The Smiths had gone the latter way, making the outward trip on the very first train and returning by the very last. Their son had slept all the way in. But they had remembered that day's trip with keen enjoyment.

Why, think of it! Just to have a sight of the ocean, and see the waves roll in, and watch the breakers dash, and glimpse well-dressed gods and goddesses spending money and riding in automobiles, and read the flaring banners before sideshows and guess as to what one would see if one were rich and could enter!

That was a day. But it cost a dollar and twenty cents at least!

"The children have set their little hearts on it," said Mrs. Peter. "And it would do them so much good! We surely must manage to do it, Peter! A dollar seems such a little bit of money, and yet—"

"Now, don't get pessimistic, maw. A dollar's a dollar! We'll manage it, all right. Maybe I can get an evening's extra work somewhere—or they might raise our wages. If only beans wasn't so blamed high—"


It was two o'clock in the afternoon of Monday, and John Henry Benburker, just returned from luncheon, was wondering whether to drive out to the country club, when his son and heir was ushered in.

" 'Lo, dad!" said the son and heir.

" Hello, Lawrence! What's on your mind—more money? Got a new chorus girl, or is it a race-track tip?"

"Well, it's a shocker, dad!" The son and heir sat down beside his father, tossed his hat on a table near by, and deftly extracted a monogrammed cigarette from a gold case embellished with diamonds. "It's a thriller—a regular stemwinder of a jolt!"

"Not married, are you?" inquired John Henry in some alarm. He had a momentary vision of having to buy off some adventuress. He wouldn't mind the purchase price in that event, but he was afraid of notoriety.

He wasn't the stage-and-novel variety of rich parent. He never admonished his son for being a spendthrift. He had made up his mind years ago to give the boy everything that he wanted, since the boy was the only relative he had in the world. He had formed a trust fund already for the boy, and if the boy killed himself by high living before his father died the fund would go to a university.

That boy of John Henry Benburker's could do as he pleased and have as much money as he liked to do it with!

"No, I am not married," the son and heir replied, grinning, "but I am going to be—I think."

"Not getting soft on one of those chorus girls, are you?"

"You're way off, dad. I'm thinking of a decent girl."

"Um! Been attending a religious revival, or something like that? This sure is a jolt!"

"That's only jolt the first, dad. Here's jolt the second—you know the girl and approve of her, and she's said she likes me better than any of the crowd, and I've cut out half a dozen chorus girls for her, and we're ready to tie up in about four or five months, as soon as she can have her dressmakers rush her some clothes."

"Four or five mo— Rush her clothes, you said? She sure must be crazy to marry you! What is all this—a joke? What's the name of the young lady?"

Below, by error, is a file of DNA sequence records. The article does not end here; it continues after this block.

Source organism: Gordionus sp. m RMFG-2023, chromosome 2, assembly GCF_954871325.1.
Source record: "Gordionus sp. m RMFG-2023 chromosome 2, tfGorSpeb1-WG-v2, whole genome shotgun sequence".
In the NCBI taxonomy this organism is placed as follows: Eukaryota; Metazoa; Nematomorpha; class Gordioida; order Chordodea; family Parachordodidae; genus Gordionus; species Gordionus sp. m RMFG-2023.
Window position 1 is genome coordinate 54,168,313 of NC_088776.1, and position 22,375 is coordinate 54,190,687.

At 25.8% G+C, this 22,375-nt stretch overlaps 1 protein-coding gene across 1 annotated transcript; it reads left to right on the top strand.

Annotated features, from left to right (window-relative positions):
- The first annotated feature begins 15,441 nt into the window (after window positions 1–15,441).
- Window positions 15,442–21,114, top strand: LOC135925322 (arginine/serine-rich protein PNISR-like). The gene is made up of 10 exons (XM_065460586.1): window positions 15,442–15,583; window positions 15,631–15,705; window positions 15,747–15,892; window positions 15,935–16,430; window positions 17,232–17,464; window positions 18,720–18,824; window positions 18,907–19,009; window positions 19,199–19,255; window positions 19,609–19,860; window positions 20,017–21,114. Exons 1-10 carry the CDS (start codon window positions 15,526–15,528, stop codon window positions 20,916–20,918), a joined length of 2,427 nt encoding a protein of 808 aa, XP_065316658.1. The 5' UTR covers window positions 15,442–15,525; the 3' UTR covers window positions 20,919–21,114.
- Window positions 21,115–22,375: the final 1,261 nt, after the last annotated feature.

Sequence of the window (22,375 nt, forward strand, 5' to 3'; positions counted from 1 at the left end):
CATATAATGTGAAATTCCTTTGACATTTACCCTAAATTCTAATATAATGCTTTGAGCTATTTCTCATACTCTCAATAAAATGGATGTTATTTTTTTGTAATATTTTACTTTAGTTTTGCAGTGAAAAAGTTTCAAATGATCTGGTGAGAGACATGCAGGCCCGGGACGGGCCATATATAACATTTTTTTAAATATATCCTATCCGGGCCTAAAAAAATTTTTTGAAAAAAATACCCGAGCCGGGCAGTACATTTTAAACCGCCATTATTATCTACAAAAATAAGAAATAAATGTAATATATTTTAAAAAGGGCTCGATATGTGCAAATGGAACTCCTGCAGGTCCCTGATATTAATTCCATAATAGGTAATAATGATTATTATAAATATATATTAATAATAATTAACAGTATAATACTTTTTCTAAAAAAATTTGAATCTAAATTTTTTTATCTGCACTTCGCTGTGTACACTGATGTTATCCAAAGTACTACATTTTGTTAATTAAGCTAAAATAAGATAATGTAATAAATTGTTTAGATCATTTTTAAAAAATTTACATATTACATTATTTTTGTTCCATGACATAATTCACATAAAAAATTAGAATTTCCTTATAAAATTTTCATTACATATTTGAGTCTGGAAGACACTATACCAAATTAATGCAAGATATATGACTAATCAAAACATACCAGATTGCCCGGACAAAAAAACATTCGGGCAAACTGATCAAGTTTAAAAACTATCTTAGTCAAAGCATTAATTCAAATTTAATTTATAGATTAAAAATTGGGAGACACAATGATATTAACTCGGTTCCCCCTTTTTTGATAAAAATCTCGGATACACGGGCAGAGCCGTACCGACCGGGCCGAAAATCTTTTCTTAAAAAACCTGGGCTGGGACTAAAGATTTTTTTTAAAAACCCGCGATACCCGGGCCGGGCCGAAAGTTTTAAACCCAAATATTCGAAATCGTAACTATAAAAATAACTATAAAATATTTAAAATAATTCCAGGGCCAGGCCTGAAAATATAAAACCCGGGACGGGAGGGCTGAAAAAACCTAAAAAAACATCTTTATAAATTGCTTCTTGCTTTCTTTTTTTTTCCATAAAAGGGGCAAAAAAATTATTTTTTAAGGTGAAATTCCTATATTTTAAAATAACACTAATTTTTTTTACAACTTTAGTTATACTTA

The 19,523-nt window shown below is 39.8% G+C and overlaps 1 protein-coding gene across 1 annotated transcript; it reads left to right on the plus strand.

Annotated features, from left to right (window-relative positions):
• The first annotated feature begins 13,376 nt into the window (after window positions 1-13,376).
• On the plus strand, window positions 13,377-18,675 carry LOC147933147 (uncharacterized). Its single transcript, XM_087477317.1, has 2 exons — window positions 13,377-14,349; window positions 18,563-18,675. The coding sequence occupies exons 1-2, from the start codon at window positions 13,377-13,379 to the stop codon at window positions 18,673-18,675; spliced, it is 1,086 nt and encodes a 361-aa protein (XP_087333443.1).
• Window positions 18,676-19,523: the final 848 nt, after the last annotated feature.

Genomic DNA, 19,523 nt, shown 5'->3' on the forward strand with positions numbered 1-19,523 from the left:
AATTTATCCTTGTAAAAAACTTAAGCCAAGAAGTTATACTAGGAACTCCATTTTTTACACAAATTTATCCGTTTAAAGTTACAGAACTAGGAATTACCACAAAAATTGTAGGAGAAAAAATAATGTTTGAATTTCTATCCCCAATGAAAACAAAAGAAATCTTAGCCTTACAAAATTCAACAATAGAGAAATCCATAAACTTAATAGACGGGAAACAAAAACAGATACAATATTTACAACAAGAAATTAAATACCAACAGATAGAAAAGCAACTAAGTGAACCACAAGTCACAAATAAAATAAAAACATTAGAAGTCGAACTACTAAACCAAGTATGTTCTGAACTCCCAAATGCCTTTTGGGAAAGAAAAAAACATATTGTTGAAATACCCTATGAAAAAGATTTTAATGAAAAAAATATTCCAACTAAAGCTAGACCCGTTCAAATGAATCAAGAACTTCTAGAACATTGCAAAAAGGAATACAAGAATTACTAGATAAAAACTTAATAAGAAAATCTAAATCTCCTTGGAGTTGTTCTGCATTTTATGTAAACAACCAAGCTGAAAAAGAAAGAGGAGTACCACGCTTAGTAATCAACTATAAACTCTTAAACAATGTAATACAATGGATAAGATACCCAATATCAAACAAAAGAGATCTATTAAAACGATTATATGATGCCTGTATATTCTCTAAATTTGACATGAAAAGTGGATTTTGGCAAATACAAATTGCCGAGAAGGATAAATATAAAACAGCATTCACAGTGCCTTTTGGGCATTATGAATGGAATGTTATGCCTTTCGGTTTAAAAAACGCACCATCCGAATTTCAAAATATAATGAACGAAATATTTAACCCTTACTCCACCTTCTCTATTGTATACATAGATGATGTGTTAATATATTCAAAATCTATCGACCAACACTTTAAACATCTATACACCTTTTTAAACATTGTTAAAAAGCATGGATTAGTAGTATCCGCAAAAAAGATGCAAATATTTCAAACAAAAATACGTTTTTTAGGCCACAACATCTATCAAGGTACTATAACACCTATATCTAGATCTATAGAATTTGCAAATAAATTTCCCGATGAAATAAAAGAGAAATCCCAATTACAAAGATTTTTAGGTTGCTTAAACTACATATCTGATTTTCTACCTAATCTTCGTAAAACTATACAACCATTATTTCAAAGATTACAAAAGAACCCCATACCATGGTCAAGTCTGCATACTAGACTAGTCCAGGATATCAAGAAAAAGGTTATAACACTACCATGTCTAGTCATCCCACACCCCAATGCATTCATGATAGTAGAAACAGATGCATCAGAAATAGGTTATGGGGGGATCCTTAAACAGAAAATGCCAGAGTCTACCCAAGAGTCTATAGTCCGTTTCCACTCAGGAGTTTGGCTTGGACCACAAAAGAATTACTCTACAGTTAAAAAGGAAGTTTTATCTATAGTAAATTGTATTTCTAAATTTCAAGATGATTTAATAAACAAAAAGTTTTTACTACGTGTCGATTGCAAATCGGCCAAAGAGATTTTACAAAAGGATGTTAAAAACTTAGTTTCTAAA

"Not—not Irene Grailey?"

"Correct, dad."

"My boy! My boy! The daughter of my old friend? The greatest little girl in town? Why, if you two marry you'll combine the two biggest fortunes in this end of the country! Great! Hah—I guess there is real stuff in the Benburkers. They've been trying to tell me you're going to Hades with your wine and your chorus girls, and that you'd not be able to pull up when you'd scattered your wild oats. How I'll gloat at 'em over this! Pulled up and reformed and going to marry the greatest little girl in town! This sure is a shocker! Shake hands, my son! I'll give a million to your first baby!"

"I'd rather have something right now, dad."

"Well, what is it? I'm in the mood to hand you almost anything this afternoon."

"It isn't just a roll of bills, dad. I—I want to buy something, and if I do I'll have to pay cash down—and it is some little sum. I never asked you for so much all in one lump."

"What do you want to buy?"

"A yacht—a little cruiser, dad. Bennie Sterner has one, and he's got to let go of it. Only had it in commission a couple of months—good as new. Got caught in the market and has to sell."

"I know something about that getting caught in^ the market," observed Benburker, chuckling.

"He paid seventy-five thousand for her, dad. I can get her for fifty thousand cash down. Deal must be closed by noon to-morrow. I'll fit her up a little better and name her the Irene. See? Wouldn't that be' great? I could take Irene and her mother and a couple of chaperons and some of the other fellows and girls on a cruise before the wedding—and we could take our honeymoon in her, too. But it's fifty thousand cash down, dad. I don't believe I ever asked you for that much in one lump before."

"I believe not. And you never had such a good excuse for asking it, son. Well—you can have your yacht. Tell Bennie to drift in here to-morrow morning at eleven and we'll close the deal."

"Thanks, dad. Even if you have got a few millions, that's quite a bit to ask you to pay right off like that."